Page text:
Thursday, 13 September 2018

Bee in the City

If you go down to Manchester this summer you're in for a big surprise...the Bees have invaded! Until the 23rd September a sculpture trail of over 100 giant bees has descended on Manchester city centre and around its suburbs to form Bee in the City. It is a partnership between Wild in Art and Manchester City Council who have brought together local businesses, community groups, artists and young people to decorate so many bees all with a different design and story behind them.
With so many to choose from it's difficult to pick out a favourite but I was naturally drawn to the display at the Science and Industry Museum. The bee located here is sat amongst the Summer Bee Garden.
Designed by Alex Froggatt the garden is filled with bee friendly plants such as echinacea. She has a background in biology, botany and wildlife conservation. Her design highlights that even in urban areas bees need areas where they can find pollen and nectar to feed on.
In Great Britain of the 270 bee species there are 35 of these are endangered. This is down to changes in the environment such as loss of habitat, pollution, use of pesticides and disease. Some of the reasons why bees are dying are still unknown but by creating bee friendly areas wherever possible will help existing colonies.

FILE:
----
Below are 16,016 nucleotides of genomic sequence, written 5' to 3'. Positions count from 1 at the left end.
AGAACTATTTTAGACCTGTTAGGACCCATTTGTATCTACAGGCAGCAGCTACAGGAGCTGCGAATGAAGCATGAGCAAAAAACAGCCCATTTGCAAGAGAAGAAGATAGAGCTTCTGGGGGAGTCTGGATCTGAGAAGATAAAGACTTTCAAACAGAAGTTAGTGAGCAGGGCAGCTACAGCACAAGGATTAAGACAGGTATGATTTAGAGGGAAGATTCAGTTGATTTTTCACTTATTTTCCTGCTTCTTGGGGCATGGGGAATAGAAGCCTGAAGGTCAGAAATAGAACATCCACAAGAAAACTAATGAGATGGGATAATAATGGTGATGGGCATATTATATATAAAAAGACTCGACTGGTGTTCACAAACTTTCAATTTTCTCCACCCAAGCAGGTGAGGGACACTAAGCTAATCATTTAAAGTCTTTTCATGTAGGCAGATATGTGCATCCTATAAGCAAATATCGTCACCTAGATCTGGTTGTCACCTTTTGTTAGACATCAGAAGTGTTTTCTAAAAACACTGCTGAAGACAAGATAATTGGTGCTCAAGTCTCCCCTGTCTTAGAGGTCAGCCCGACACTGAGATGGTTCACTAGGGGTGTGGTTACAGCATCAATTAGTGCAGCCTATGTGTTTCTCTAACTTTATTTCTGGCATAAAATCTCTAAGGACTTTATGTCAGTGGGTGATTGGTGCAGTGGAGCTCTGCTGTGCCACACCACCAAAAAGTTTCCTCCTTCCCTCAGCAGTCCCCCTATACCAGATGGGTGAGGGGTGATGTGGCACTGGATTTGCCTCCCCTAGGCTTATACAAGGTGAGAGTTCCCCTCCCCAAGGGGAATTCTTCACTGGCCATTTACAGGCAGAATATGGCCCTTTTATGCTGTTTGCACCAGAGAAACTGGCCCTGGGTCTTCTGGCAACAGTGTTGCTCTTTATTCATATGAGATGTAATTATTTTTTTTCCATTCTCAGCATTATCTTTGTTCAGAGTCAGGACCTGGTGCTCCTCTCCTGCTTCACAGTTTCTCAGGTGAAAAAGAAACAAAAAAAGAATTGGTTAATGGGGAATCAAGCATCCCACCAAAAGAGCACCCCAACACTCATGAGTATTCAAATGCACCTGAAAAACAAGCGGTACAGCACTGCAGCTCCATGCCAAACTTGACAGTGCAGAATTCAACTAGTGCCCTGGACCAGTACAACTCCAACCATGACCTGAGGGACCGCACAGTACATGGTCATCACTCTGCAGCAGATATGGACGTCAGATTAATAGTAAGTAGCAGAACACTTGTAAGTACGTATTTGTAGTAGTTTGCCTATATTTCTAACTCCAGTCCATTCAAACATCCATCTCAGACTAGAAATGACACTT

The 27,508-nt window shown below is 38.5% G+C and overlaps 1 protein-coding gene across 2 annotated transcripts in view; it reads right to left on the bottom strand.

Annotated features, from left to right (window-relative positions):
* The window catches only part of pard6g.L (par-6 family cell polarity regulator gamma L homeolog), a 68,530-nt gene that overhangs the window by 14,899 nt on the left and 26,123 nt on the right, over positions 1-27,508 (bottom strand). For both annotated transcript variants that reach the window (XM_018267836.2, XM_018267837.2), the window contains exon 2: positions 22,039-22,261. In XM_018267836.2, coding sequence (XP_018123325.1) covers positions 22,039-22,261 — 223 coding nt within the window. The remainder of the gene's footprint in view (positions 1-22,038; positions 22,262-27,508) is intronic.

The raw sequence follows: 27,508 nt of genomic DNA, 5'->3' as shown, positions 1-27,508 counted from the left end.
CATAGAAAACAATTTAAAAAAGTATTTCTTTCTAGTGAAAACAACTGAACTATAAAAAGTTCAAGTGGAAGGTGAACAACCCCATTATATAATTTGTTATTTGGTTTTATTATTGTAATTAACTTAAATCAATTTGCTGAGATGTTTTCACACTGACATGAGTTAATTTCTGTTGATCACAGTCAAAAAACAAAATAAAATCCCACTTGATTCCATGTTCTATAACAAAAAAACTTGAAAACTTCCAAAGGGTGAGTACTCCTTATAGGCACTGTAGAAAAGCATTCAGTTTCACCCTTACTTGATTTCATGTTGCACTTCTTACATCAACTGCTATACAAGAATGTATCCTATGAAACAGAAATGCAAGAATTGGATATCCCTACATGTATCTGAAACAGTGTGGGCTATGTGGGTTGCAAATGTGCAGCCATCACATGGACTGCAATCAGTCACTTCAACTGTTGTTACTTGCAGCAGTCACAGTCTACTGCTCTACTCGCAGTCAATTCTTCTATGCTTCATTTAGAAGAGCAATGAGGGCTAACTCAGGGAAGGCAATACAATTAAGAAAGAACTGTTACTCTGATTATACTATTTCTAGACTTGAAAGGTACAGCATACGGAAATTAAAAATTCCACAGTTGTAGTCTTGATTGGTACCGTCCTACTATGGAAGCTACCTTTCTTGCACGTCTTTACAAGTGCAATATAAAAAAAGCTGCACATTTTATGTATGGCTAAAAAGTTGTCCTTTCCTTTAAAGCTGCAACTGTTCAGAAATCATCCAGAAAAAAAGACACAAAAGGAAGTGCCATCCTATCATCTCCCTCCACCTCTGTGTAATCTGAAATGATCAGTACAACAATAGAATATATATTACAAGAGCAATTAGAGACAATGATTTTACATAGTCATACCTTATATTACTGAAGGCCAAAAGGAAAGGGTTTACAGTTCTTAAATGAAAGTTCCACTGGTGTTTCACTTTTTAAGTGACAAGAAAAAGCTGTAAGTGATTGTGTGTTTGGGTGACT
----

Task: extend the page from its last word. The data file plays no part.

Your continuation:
However big or small your space is a bee-friendly area can be created. An old oil drum has been used as a container to grow courgettes.
Shelving is made out of guttering to form a shallow growing area for a variety of plants including strawberries and tomatoes.
On the other side pallets have been utilised to create a herb garden.
The bee itself has been designed and painted by Tim Sutcliffe. Brought up in nearby Rochdale his 'Industrious' bee was inspired by childhood visits to the museum. It harks back to an age when much of Manchester was given over to heavy and dirty industry where factories and mills filled the landscape. Today the bees are returning to this city.

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